If you've been hanging around my blog for a while, you will know that my favorite TV show of all time is Combat!, a 1960s show about American soldiers in WWII. This has been my favorite show for more than two decades. I even co-run a fansite for it called fruit-salad.com and write fanfic for it.
I also have a great love of prison-escape stories. From The Count of Monte Cristo by Alexandre Dumas to The Great Escape (1963) and beyond, a good prison-escape story gets to me basically every time.
So it's no surprise that one of my absolute favorite eps of Combat! is "The Long Way Home," in which all but one of the regular characters get captured by German soldiers and have to escape. Combat! has three two-part episodes, and while "Hills are for Heroes" is magnificent, and "What are the Bugles Blowin' For?" is interesting, "The Long Way Home" hits every single note just right, from the writing (screenplay by Edward J. Lakso) to the direction (Ted Post at the helm) to the acting.
Sgt. Saunders (Vic Morrow) and his squad of regular characters, plus a couple of ENGs (Expendable New Guys), are out on patrol when they get captured by the dreaded Waffen SS. If you know much about WWII, you've probably heard of the SS. They were the meanest and the cruelest -- the Waffen branch was attached to the military and in charge of charming things like interrogation. Regular Wermacht soldiers were generally scared of the SS.
Saunders and his men get marched to a prison camp that's really a French farm that's been taken over by Captain Steiner (Richard Basehart).
The barn is now enclosed with barbed wire, while the SS officers are living in the farm house. (In reality, they built this whole set in Franklin Canyon, out in California. Most of the ep is filmed in Franklin, as are a lot of other Combat! eps.)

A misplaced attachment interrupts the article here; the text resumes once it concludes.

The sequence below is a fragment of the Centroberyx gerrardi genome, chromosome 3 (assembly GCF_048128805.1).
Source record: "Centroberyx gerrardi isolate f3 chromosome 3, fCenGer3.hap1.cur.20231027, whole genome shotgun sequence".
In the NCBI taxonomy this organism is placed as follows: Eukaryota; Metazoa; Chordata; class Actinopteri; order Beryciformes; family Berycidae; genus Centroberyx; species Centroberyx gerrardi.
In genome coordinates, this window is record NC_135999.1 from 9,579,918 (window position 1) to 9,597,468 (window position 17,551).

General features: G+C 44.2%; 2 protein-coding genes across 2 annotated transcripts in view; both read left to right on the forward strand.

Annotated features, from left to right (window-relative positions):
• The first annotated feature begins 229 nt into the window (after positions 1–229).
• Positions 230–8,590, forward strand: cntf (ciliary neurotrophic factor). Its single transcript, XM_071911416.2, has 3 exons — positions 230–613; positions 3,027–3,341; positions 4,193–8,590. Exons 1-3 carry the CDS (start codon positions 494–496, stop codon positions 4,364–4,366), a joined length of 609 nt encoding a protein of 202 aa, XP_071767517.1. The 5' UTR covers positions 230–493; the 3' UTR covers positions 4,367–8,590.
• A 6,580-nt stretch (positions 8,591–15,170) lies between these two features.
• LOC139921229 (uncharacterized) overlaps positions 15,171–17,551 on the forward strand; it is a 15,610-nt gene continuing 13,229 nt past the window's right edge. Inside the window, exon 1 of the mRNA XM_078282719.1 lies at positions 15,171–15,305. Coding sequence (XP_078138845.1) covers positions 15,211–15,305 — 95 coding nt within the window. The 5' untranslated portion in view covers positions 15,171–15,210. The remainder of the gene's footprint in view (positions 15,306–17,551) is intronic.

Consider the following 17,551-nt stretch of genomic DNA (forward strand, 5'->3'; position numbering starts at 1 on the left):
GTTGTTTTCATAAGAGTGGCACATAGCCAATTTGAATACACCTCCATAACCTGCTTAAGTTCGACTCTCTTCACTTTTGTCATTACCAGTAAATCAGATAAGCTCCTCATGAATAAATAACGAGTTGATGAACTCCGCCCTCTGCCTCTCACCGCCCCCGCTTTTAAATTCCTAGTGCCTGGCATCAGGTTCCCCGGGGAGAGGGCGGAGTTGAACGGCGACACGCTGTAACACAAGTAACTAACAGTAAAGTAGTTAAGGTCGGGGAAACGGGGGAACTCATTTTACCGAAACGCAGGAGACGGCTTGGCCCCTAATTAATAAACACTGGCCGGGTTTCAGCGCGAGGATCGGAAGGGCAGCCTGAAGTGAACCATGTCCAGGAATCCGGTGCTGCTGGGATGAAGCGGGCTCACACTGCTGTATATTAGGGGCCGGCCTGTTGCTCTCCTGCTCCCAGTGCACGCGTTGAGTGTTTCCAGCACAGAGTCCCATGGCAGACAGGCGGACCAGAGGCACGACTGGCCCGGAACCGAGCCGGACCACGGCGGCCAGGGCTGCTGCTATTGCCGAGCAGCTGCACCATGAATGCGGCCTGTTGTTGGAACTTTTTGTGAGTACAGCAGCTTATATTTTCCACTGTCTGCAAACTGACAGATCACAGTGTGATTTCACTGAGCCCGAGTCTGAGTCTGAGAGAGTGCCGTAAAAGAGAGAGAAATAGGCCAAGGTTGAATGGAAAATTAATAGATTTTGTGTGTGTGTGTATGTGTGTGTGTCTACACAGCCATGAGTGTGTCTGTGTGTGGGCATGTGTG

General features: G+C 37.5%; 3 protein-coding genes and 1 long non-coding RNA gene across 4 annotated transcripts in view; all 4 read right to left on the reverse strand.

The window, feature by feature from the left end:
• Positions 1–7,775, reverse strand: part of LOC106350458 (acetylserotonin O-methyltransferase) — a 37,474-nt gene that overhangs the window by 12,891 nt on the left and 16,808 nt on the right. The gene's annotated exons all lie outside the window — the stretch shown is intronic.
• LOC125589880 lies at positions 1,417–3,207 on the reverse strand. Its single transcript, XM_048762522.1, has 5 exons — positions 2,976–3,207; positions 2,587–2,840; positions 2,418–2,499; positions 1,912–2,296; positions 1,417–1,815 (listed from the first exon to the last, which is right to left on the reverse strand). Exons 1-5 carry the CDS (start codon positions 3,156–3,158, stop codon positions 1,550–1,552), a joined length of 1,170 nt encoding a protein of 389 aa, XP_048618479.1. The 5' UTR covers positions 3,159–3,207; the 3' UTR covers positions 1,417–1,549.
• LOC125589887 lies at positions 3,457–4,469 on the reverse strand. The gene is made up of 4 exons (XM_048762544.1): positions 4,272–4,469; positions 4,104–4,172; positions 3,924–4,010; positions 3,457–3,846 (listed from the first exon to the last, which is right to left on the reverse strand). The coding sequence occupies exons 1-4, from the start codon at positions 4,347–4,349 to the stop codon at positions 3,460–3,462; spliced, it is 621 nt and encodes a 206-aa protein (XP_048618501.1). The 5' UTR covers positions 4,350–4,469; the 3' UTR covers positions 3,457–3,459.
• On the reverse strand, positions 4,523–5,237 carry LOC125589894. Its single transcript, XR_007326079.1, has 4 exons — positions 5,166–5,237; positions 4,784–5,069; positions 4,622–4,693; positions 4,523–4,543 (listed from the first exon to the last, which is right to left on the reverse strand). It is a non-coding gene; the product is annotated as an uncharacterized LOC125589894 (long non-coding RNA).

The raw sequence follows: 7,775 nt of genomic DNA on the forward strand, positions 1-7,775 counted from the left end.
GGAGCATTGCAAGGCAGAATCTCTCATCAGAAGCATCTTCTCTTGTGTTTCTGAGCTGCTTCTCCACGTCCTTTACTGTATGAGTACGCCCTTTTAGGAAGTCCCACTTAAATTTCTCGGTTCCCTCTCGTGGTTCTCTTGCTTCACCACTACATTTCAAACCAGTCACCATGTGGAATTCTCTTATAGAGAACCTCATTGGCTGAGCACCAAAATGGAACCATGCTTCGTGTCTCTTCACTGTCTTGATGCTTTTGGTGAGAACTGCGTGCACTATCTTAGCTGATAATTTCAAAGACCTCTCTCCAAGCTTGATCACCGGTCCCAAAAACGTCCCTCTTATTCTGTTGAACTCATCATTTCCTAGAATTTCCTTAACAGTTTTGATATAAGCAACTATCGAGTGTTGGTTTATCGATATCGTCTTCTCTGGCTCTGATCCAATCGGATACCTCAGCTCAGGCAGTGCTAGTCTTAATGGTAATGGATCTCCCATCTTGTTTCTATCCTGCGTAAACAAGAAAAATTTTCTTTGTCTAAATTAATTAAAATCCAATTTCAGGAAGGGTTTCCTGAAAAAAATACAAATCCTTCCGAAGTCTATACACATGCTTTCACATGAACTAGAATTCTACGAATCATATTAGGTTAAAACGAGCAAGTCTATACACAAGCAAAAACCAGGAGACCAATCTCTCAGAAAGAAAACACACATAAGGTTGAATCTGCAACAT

At the camp, Saunders and his men meet some more American prisoners, Sgt. Akers (Simon Oakland) and a few men from his squad. Akers and his men are dispirited, to put it mildly. Steiner has totally broken their will -- they have given up any hope of ever getting out of the prison camp and are just waiting for their turn to die.
This is not the way Saunders lives his life. In fact, he gets pretty disgusted with Akers and his whole "I gave up and you should too" outlook.
Saunders is going to escape, and he's going to get his men out of there too, and from the moment he's captured, he's looking for the right time to make that happen.
He exudes a calm, chilling wrath toward his captors, which Vic Morrow portrays brilliantly. He morphs into basically a hoodlum, sometimes flipping his collar up, always glaring and staring at his enemies, skulking around with a "you can't make me if I don't want to" swagger.
You expect him to whip out a switchblade at any moment, ala Morrow's role in Blackboard Jungle (1955). Now, Morrow swaggers a lot as it is -- it's one of the things I love about his portrayal of Saunders. But he pours on the attitude extra thick for this episode, with delightful results.
But this episode isn't just the Hoodlum Saunders Show. Saunders also shows off his compassionate side throughout.
One of the ENGs, Gates (Woodrow Parfrey), is obviously not a tough guy. Saunders doesn't fault him for this, but is kind to him instead, even slinging Gates' arm over his shoulders and helping him walk. Although this sergeant holds himself and others to a very high standard throughout the series, he has a lot of compassion for those he deems weak or helpless. Often, by being kind to them, he gives them the chance to find they're stronger than they thought.